Hawk Success: Keirra Scott, from plumber to aspiring attorney

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After several false starts in higher education, alumna Keirra Scott (see transfer experience video below) found her path through HFC.

“Attending HFC was one of the best decisions I ever made because I found the support I needed. I also had great mentors – Dr. Kalvin DaRonne Harvell, Dr. Anthony Perry, and Dr. Jennifer Ernst – which I hadn’t had before. I didn’t get that at previous schools. I had no clue what I was doing. That changed at HFC,” said Scott, of Ann Arbor, who’s a single mom to daughter Kiemora, 13.

Her first foray into academia

Upon graduating from Mumford High School in Detroit in 2006, Scott’s first foray into higher education was at the Everest Institute-Dearborn (EID), a for-profit educational institution. The experience left her with a lot debt and no job prospects, and she was discouraged. Shortly afterward, she gave birth to her daughter. Then her mother died, leaving her with the responsibility of caring for both her daughter and her younger brother Stephen.

Determined to provide a better life for both, she gave education another shot – this time at Macomb Community College (MCC). Without guidance, Scott took classes at MCC that did not count toward a degree. Before she could reassess her situation, her grandmother became ill and she discontinued her studies again.

Scott then became a plumber to provide for her daughter and brother. She soon realized she didn’t want to be a plumber for the rest of her career. She decided to return to higher education. This time, she was determined to be smarter and savvier about it so she could succeed.

“I wanted to make a difference,” said Scott.

Eye-opening experience

She enrolled at HFC, focusing on social change. She joined the Democracy Institute, the African American Association, and the Black Male and QUEENS Focus Group (BMQFG).

“At HFC, I was no longer flying blind,” she said. “HFC was the first place I had people helping me succeed and pointing me in the right direction. That makes a difference in your educational experience because you don’t feel alone.”

In 2017, Scott was nominated by the Executive Board of the Michigan Sociological Association (MSA) to become a student representative. She is the first undergraduate student to serve in that position, which is normally occupied by either doctoral students or doctoral candidates, according to Harvell, an HFC sociology professor and the BMQFG coordinator.

Scott successfully presented her work at the MSA’s annual meeting, the Michigan Student Success Symposium, and the Northeastern Ohio Undergraduate Sociology Symposium (NEOUSS) at Oberlin College in Ohio. All of these presentations were in conjunction with the BMQFG. In fact, Scott and Harvell presented together in a special “spotlight session” at the Michigan Students Success Symposium. With the BMQFG, she collected and delivered approximately 450 personal products to the people of Flint.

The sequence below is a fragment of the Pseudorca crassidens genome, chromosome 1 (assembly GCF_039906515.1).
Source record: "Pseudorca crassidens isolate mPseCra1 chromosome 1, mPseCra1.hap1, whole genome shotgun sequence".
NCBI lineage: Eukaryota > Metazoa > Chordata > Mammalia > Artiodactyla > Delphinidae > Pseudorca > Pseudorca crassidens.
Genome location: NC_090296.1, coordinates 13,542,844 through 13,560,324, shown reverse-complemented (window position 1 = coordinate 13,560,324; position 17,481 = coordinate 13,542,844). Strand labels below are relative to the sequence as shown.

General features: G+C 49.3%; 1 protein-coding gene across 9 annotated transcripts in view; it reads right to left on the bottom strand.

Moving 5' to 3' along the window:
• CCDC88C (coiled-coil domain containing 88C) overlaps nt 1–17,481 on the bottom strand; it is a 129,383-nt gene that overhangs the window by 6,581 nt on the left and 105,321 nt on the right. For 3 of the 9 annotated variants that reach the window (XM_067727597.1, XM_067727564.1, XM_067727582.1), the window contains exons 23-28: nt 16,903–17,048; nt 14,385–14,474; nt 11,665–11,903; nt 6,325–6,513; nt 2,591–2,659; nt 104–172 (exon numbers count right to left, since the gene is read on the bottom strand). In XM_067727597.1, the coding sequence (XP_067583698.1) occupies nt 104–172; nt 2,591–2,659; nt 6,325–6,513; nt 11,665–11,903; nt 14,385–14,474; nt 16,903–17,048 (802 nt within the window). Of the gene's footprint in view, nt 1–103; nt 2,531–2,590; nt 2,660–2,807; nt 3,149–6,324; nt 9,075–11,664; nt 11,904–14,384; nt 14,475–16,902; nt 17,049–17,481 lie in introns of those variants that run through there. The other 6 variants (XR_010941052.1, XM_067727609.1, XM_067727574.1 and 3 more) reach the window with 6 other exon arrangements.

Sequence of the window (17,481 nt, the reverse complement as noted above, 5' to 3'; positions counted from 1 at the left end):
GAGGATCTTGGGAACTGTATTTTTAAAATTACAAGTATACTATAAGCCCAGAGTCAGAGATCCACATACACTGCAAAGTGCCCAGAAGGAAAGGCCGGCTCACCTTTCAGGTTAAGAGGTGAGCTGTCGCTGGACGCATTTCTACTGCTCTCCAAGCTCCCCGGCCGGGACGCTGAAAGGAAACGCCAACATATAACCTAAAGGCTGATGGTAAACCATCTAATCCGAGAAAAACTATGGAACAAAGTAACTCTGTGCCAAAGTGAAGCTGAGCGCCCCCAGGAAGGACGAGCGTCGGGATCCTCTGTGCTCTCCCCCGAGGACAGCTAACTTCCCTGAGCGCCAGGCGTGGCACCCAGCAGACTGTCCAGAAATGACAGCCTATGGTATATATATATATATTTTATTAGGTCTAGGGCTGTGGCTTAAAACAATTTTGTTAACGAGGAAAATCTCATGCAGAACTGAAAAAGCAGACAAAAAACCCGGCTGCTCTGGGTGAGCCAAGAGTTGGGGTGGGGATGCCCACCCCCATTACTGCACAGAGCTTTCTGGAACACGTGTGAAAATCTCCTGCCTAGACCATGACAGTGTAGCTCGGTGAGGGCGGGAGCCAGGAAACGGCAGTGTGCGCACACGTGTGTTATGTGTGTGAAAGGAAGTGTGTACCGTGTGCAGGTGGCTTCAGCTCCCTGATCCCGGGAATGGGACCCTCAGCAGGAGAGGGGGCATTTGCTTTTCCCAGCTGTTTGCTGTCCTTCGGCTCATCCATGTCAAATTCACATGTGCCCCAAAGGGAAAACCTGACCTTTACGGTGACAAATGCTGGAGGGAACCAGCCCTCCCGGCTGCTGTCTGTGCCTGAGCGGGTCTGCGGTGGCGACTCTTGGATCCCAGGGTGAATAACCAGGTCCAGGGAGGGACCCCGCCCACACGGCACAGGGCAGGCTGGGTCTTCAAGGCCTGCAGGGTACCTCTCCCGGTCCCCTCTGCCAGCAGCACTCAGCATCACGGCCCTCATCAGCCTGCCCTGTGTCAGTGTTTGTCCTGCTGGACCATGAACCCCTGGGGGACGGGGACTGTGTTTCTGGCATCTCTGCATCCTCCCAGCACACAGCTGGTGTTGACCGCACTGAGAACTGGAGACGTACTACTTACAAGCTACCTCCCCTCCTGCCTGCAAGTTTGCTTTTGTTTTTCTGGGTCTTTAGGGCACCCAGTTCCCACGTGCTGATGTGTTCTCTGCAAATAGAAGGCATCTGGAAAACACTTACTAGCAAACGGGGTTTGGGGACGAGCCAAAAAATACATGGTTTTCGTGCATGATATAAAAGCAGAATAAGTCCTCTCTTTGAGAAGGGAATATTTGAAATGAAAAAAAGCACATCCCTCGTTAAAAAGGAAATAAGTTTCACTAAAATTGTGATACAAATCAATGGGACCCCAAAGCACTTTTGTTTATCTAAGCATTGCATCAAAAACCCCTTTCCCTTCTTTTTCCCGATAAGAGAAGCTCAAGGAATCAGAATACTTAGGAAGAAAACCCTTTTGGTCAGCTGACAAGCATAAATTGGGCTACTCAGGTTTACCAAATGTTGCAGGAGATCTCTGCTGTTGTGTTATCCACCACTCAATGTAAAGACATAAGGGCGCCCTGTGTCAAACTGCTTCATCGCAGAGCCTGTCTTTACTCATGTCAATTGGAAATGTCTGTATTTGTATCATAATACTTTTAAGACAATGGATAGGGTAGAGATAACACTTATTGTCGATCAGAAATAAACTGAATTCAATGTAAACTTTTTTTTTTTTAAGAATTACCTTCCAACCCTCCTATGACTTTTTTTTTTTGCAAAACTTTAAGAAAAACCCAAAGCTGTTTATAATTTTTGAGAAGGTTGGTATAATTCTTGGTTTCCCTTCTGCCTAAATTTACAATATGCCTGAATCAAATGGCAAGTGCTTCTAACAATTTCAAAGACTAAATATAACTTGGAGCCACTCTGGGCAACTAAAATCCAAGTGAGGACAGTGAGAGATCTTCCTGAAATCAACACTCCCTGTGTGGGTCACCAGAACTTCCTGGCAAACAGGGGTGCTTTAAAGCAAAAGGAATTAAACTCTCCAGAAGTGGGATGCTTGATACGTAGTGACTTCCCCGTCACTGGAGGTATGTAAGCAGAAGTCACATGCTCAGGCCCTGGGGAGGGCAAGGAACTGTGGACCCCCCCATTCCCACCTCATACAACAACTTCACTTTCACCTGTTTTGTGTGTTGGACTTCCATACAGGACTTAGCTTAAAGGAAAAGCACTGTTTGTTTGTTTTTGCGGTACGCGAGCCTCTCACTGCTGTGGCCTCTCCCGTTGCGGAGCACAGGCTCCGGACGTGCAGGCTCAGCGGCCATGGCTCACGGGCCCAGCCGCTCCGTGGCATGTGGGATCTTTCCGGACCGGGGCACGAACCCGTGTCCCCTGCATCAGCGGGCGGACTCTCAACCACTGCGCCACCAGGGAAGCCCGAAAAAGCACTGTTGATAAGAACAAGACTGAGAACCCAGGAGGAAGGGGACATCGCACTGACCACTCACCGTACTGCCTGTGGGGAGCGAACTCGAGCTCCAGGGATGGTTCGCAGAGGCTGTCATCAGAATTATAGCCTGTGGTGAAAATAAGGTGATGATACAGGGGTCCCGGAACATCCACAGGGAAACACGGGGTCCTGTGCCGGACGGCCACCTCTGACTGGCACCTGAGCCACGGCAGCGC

Transferring to U-M

Scott was one of the original students in the Transfer Bridges to the Humanities@Michigan program, where students study the humanities and humanistic social sciences for two years at HFC. Afterward, they transfer to the University of Michigan (U-M) College of Literature, Science, and the Arts (LSA) in Ann Arbor, where they complete their bachelor’s degree.

After earning her associate degree in general studies from HFC in 2018, Scott applied to U-M. She was initially denied admission due to a technical error. Undaunted, Scott applied again. This time, she was accepted to U-M, where she is studying on several scholarships and grants, including:

Scott is a student transfer advisor for the Transfer Bridges program and works as a field organizer for the Michigan Democratic Party. The National Institute for the Study of Transfer Students (NISTS) recently selected her to be a 2021 National Transfer Student Ambassador.

She will graduate in 2021, earning her bachelor’s degree in general studies from U-M. Afterward, Scott will begin work on her MBA at U-M’s Ross School of Business. Once she’s finished her MBA, Scott would like to attend law school at U-M.

“Keirra is the quintessential scholar. She works hard, she’s committed to excellence, and she has a clear vision of our sacred mission,” said Harvell. “I have followed her journey since her time at the College. Through the BMQFG, I had the pleasure of watching her develop into a great public speaker, community organizer, and social justice practitioner. Her abilities are rarely seen at the undergraduate level. Keirra continues to make us proud with her accomplishments at U-M!”